Anne Carson, Connections

The latest edition of The White Review includes a thought-provoking interview with Anne Carson. There are many interesting replies but few as fascinating as these:

“Q. How does an essay like ‘Decreation’ or ‘Variations on the Right to Remain Silent’ in FLOAT come together?
A. One method is to open whatever five books are on my desk and try to find connections between/among them. Less radically, get a whiff of an idea somewhere and follow other people’s footnotes down to the sub-basement.
Q. What counts as a valuable connection?
A. A connection that shakes the argument, gives off a vibration of its own animal life is a good one.”

Reading WH Auden’s Prose

“Throughout life our existence is profoundly influenced by names, names of persons we meet and love, names of characters, whether in history or fiction, who embody for us what we mean by goodness, justice, courage, names of artists and scientists who have helped us form our conception of life and the world. Indeed one might say, ‘Give me a list of the names in your life and I will tell you who you are.’ ”

It so happens that, when I was a schoolboy, the first poets that made up the role-call of my adolescence were Emily Dickinson, Sylvia Plath, E. E. Cummings, T. S. Eliot and W. H. Auden. It now seems odd that I was attracted to such a heterogeneous collection of poets, but their work surely helped shape my  early conception of life.

Youthful literary passions don’t always bear revisiting. It seems unlikely that I will return to Plath, Dickinson or Cummings though by objective standards they are good poets. They make up a litany of writers I once enjoyed that I haven’t found to sustain rereading.

Eliot and Auden, Tom and Wystan as I somewhat absurdly think of them having read many memoirs and accounts of their contemporaries, are, if not quite constants, writers I dip into annually to refresh my memory of a particular line or poem. Both poets peaked in one of those infrequent intervals when the British decided to almost cherish their intellectuals. They were recognised, frequently on the radio and television, difficult to imagine in these times when our culture is infantilised and debased in precisely the way Auden foretold; last bulwarks as both poets were against a seemingly endless surge of neatly packaged, crude content to be voraciously consumed and forgotten.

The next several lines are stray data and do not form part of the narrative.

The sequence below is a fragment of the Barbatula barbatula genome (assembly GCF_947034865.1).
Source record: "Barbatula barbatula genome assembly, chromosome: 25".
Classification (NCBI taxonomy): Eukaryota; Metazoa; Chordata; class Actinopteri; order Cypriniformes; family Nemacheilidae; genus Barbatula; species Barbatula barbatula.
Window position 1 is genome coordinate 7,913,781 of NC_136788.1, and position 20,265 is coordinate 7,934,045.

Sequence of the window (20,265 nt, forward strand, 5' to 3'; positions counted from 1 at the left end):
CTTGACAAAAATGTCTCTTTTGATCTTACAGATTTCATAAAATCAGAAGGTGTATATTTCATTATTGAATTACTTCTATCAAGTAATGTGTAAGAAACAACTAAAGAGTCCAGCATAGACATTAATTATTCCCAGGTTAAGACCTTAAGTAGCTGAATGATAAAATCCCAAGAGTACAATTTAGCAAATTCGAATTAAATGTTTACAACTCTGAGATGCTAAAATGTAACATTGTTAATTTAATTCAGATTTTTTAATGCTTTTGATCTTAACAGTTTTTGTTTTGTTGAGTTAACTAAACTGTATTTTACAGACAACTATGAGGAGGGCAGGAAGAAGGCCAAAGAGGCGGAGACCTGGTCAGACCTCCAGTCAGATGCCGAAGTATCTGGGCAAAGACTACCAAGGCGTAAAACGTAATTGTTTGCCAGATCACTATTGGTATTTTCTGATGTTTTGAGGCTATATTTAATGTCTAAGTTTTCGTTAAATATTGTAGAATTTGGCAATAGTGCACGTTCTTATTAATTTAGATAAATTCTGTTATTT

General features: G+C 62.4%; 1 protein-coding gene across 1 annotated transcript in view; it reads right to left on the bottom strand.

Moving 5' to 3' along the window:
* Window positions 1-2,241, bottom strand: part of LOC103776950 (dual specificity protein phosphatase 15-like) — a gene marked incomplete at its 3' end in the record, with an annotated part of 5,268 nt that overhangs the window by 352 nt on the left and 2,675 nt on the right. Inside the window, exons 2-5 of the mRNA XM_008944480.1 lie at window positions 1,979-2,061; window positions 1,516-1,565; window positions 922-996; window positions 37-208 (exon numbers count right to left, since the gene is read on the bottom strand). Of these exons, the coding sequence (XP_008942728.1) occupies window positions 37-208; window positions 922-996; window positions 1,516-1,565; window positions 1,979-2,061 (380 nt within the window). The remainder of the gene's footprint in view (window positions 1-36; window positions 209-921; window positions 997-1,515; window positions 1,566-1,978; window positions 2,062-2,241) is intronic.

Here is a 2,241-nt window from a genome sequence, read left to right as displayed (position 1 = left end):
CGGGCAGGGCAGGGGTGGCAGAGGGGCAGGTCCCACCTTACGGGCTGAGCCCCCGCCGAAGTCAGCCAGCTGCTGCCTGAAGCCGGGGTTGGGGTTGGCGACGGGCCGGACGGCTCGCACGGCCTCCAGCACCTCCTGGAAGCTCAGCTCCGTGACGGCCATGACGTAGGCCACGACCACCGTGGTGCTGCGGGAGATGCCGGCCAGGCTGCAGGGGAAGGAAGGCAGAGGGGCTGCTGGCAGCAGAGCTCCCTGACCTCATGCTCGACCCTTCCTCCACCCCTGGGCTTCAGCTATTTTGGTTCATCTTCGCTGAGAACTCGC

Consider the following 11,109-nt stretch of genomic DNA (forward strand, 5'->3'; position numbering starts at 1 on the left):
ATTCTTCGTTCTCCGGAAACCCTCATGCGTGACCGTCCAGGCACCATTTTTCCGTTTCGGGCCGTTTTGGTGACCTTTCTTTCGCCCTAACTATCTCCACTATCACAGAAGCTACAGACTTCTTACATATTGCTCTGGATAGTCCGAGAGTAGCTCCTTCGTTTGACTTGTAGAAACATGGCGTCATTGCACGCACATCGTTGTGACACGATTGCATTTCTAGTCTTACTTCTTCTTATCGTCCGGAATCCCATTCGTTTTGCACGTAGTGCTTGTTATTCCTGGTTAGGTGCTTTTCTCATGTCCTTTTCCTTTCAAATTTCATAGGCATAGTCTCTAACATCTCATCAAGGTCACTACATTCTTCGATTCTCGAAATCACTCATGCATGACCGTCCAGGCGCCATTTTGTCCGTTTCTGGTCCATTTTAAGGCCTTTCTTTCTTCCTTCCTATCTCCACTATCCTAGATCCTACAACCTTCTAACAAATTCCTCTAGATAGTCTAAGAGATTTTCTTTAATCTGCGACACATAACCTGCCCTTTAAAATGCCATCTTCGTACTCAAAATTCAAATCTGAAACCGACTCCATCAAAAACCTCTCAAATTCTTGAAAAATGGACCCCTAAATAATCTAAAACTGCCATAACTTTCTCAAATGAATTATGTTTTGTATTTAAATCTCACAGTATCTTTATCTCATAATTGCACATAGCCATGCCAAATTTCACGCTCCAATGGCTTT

Reading Auden’s prose for the first time is to be startled by its originality and by the sharpness of his insights. Michael Wood reviewed a volume of the prose, part of a complete edition of Auden’s works by Princeton University Press, consequently I’m reading volume V and would be content to read little else for quite some time.

His prose inevitably returns you to his poetry. A quite brilliant essay, The Fall of Rome, is a companion piece for his poem of the same name. For any writer of Auden’s acuity, all the writing forms a single body of work. There was a time when all my reading was of poetry, to engage with a gifted poet’s work after a thirty year absence is to discover a lush exquisiteness that only experience and the transformative nature of time can bring about. It also reminds me with some urgency to make much more time for poetry, whether revisiting barely recalled chestnuts or exploring newer work.